Samsung line up a catwalkful of fashion brands to take on Apple's Watch, signing up Z Zegna, Swarovski, Tech21 and Incipio for future collaborations. The number of Apple Watch apps already counts over 3,500 announces Cupertino, just after the launch. Also: never mind the quality, feel the width. Jawbone unveils its UP2 and UP4 trackers, expanding their hugely popular range of stylish fitness trackers. And if you want to look like a buffoon in a Mini, BMW showed off a preposterous pair of WWI pilot-style VR goggles for their city car brand which see through walls, add GPS navigation and find parking spaces, while successfully repelling other human beings.
In focus: Apple finally go wearable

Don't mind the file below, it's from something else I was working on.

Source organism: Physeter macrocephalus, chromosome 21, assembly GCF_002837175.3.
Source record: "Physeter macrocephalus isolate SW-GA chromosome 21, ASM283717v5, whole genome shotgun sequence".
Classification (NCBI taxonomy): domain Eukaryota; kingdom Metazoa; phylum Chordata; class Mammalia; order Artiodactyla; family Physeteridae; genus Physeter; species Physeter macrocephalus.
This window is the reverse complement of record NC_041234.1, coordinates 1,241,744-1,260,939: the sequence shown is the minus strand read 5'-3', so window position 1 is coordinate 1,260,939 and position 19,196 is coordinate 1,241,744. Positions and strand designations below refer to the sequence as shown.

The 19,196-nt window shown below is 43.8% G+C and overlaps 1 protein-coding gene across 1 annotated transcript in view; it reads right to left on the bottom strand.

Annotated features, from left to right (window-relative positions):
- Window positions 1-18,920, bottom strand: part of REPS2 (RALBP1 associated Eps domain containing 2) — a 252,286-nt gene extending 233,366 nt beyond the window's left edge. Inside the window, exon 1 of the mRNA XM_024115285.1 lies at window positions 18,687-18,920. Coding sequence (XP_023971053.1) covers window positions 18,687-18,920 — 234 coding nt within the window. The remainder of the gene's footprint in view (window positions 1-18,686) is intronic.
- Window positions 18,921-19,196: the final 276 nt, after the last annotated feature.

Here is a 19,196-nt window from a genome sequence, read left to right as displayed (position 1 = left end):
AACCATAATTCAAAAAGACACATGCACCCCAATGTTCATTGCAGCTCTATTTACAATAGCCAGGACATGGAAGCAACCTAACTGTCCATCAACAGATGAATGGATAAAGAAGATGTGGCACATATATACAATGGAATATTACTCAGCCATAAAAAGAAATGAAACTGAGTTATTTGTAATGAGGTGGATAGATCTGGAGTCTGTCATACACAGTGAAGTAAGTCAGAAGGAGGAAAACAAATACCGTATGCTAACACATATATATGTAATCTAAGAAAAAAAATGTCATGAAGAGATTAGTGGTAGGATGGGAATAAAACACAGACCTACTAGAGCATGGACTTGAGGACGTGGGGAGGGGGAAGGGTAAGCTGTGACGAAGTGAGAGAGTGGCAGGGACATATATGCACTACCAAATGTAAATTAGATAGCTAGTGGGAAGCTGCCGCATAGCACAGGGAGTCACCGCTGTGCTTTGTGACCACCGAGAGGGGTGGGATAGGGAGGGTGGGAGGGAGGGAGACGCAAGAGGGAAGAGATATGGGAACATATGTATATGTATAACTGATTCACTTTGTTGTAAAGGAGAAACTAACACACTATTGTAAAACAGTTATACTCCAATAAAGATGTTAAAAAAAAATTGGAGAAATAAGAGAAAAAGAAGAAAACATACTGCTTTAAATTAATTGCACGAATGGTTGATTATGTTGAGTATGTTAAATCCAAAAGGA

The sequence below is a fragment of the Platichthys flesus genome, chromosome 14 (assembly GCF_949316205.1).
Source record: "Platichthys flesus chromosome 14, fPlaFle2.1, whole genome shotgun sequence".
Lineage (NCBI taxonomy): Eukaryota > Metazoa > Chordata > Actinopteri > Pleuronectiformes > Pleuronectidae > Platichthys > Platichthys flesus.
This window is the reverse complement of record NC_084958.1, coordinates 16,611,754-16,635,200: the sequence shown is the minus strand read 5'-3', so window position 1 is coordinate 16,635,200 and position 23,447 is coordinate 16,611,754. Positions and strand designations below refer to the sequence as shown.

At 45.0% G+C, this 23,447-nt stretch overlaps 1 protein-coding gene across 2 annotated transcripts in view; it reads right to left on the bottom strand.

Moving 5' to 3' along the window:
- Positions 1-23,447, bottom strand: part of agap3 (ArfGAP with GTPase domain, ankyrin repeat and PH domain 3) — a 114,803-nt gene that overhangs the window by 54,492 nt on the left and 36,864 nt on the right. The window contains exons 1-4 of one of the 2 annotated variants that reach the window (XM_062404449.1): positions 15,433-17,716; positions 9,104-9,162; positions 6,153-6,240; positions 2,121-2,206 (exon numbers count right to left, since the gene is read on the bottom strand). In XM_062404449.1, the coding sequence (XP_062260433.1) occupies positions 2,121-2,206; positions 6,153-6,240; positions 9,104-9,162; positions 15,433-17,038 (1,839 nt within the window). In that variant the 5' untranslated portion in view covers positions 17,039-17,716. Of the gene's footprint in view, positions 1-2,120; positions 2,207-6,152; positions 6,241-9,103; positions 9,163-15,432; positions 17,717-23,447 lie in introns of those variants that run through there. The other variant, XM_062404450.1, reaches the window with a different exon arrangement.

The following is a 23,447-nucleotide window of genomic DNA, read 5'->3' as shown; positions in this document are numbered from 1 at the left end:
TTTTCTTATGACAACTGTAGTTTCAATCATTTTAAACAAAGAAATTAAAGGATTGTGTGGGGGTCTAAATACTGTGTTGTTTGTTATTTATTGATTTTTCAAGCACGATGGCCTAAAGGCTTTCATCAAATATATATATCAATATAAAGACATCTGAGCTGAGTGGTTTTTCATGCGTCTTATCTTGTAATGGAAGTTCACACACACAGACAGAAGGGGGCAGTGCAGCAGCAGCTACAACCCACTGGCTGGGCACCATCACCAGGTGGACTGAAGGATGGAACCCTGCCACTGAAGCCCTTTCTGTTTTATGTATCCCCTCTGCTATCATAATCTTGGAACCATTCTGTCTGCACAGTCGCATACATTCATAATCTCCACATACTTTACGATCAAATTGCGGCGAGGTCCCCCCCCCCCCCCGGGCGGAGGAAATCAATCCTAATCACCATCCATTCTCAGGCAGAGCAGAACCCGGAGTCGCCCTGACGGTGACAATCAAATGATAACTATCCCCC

In a complex and convoluted fashion, Apple finally release their Watch to the public. Pre-orders opened in early April with a 4 to 6 week estimated shipping time with some, arbitrarily receiving their timepiece on the April 24th release date and others going wanting. Loudly on the internet. Only an estimated fifth of pre-orderers got theirs on launch day. Even though Apple stores around the world pulled the wraps off huge and expensive tables brimming with the devices, these weren't on general sale. Unless you booked a time slot appointment with an Apple “Specialist” to get wrist on, and an opportunity to purchase. An exclusive coterie of exclusive fashion stores also got stock, including Selfridges in London, Dover Street Market in Tokyo and London, Maxfield in Los Angeles, Colette in Paris, the Corner in Berlin and 10 Corso Como in Milan. With no happy clappy, salivating fans queuing around the block for this release, the whole thing felt strangely low key for a new sector Apple product. Alongside this, various tech websites were offered exclusive time with the watch, producing suitably obsequious and fawning reviews, which then received the eminently predictable backlash. T'internets, eh?